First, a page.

Here’s a little insight into the Iranian connection mentioned above:
The entrance of foreign forces, including Saudi troops and those from other Gulf nations, threatened to escalate a local political conflict into a regional showdown; on Tuesday, Tehran, which has long claimed that Bahrain is historically part of Iran, branded the move “unacceptable.”
“The presence of foreign forces and interference in Bahrain’s internal affairs is unacceptable and will further complicate the issue,” Ramin Mehmanparast, the Iranian Foreign Ministry spokesman, said at a news conference in Tehran, according to state-run media.
Even as predominantly Shiite Muslim Iran pursues a determined crackdown against dissent at home, Tehran has supported the protests led by the Shiite majority in Bahrain.
“People have some legitimate demands, and they are expressing them peacefully,” Mr. Memanparast said. “It should not be responded to violently.”
He added, “We expect their demands be fulfilled through correct means.”
You have to love their chutzpah. A little analysis:
The Gulf Cooperation Council was clearly alarmed at the prospect of a Shiite political victory in Bahrain, fearing that it would inspire restive Shiite populations in Saudi Arabia and Kuwait to protest as well. The majority of the population in Saudi Arabia’s oil-rich eastern provinces is Shiite, and there have already been small protests there.
“If the opposition in Bahrain wins, then Saudi loses,” said Mustafa el-Labbad, director of Al Sharq Center for Regional and Strategic Studies in Cairo. “In this regional context, the decision to move troops into Bahrain is not to help the monarchy of Bahrain, but to help Saudi Arabia itself .”
So that’s the lens by which much of what happens should be viewed – two regional rivals, each aligned with a different sect of Islam as well as different ethnic groups (Arab v. Persian) attempting to take advantage of a situation in the case of Iran, or trying to prevent change that would favor Iran in the case of Saudi Arabia.
The possible result?
An adviser to the United States government, who spoke on the condition of anonymity because he was not authorized to talk to the news media, agreed. “Iran’s preference was not to get engaged because the flow of events was in their direction,” he said. “If the Saudi intervention changes the calculus, they will be more aggressive.”
Of course they have their own problems at home, but Iran may very well, at least covertly, try to support the opposition in Bahrain.
The primary reason that Bahrain has ended up asking the GCC in is because the recommended way to resolve the crisis, negotiate with the oppositions, was rejected by the opposition. As I mentioned in an earlier post about regime realignment, the entire process hinged on the opposition being willing to engage in honest negotiations with the government. It appears the Bahranian royal family at least made an attempt to do the things necessary as advised by the US:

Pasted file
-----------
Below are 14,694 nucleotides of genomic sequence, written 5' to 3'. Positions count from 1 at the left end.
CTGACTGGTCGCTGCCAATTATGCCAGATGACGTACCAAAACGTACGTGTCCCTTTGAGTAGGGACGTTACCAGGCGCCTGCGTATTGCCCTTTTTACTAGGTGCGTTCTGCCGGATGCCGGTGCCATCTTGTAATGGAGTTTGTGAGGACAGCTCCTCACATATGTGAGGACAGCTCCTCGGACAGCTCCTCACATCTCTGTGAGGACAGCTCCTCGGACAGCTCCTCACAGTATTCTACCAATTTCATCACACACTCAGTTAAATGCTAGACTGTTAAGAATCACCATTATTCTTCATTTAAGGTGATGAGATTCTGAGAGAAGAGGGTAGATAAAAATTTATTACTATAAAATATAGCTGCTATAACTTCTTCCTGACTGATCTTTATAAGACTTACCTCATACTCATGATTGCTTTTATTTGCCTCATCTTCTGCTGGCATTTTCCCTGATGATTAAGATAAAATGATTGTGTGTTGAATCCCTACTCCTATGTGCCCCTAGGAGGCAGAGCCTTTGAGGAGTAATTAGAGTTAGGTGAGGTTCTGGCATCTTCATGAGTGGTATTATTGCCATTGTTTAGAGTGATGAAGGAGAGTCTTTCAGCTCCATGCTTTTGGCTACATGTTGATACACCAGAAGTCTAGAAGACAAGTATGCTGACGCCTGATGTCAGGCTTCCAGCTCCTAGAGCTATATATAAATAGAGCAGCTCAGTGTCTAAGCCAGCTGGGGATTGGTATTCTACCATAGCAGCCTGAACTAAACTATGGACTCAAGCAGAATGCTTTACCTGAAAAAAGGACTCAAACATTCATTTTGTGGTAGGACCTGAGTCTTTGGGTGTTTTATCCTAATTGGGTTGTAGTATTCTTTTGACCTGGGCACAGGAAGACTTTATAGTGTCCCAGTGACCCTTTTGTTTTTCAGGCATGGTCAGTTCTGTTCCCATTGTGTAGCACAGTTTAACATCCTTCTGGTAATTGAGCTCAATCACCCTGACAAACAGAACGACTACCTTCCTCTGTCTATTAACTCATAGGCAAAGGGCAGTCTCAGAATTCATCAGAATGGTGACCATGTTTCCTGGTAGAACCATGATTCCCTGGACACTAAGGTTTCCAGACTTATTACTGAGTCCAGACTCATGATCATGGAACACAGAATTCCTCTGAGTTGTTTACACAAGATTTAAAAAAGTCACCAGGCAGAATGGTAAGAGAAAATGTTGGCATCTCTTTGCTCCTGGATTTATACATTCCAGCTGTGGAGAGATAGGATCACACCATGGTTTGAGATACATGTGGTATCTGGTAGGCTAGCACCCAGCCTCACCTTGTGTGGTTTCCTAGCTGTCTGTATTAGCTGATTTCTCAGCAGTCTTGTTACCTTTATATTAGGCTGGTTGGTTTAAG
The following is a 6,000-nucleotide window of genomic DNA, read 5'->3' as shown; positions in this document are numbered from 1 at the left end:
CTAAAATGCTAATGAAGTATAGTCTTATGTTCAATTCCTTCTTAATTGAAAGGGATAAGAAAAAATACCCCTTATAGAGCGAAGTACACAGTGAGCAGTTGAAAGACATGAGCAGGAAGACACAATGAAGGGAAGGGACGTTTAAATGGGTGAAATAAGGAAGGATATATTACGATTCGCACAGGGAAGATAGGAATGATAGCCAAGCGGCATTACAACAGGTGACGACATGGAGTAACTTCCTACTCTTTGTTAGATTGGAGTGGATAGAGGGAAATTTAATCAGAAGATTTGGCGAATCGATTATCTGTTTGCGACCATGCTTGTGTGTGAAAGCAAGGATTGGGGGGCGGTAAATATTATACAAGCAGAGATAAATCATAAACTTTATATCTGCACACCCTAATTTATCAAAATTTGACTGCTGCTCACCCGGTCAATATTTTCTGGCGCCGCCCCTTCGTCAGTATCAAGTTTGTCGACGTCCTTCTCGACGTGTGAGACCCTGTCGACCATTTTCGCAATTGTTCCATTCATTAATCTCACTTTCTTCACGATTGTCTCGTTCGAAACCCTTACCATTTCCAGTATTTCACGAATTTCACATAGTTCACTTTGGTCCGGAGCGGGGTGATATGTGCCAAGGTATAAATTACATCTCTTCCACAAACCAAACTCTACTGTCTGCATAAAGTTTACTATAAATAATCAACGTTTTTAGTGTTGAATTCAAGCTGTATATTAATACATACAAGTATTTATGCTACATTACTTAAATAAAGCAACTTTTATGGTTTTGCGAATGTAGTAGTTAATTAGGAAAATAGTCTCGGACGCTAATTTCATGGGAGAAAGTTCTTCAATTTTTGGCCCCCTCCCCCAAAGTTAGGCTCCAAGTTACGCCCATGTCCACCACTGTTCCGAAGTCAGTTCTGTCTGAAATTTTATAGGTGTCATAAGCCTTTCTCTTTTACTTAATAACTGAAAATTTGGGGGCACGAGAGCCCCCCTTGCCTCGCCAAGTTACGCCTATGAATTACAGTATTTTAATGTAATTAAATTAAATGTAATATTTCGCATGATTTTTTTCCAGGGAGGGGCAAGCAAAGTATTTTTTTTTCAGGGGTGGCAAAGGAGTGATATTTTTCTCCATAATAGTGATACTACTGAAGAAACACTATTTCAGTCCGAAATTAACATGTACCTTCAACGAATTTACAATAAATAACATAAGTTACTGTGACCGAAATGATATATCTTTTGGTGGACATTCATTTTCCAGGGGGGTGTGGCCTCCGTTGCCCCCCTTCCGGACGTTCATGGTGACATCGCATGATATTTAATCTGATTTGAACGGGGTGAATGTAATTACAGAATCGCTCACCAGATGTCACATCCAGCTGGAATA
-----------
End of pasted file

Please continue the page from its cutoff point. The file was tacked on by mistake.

The royal family allowed thousands of demonstrators to camp at Pearl Square. It freed some political prisoners, allowed an exiled opposition leader to return and reshuffled the cabinet. And it called for a national dialogue.
But the concessions — after the killings — seemed to embolden a movement that went from calling for a true constitutional monarchy to demanding the downfall of the monarchy. The monarchy has said it will consider instituting a fairly elected Parliament, but it insisted that the first step would be opening a national dialogue — a position the opposition has rejected, though it was unclear whether the protesters were speaking with one voice.
Indeed. But it doesn’t matter now, does it. The likelihood of this simmering down to the point that such negotiations and dialogue could occur seem remote – especially with Iran in the background keeping this all stirred up.
We live in interesting times.
Right now we’re seeing all sorts of reports come out of Japan as to what is happening at the Fukushima nuclear plants. All of them are tinged with sensationalism, and many of them contain no context to enable the reader to understand what is being reported in terms of the severity of the problem. For instance:
Readings reported on Tuesday showed a spike of radioactivity around the plant that made the leakage categorically worse than in had been, with radiation levels measured at one point as high as 400 millisieverts an hour. Even 7 minutes of exposure at that level will reach the maximum annual dose that a worker at an American nuclear plant is allowed. And exposure for 75 minutes would likely lead to acute radiation sickness.
Yes, but what does that mean outside the plant? And, how many millisieverts an hour do we naturally absorb just going about our daily lives. Both of those answers would help the reader assess the real danger of such radiation levels.
What you’ll find is that if you take an airplane and fly from say Atlanta to Chicago at 39,000 feet, you can expect to absorb 2 millirems of radiation.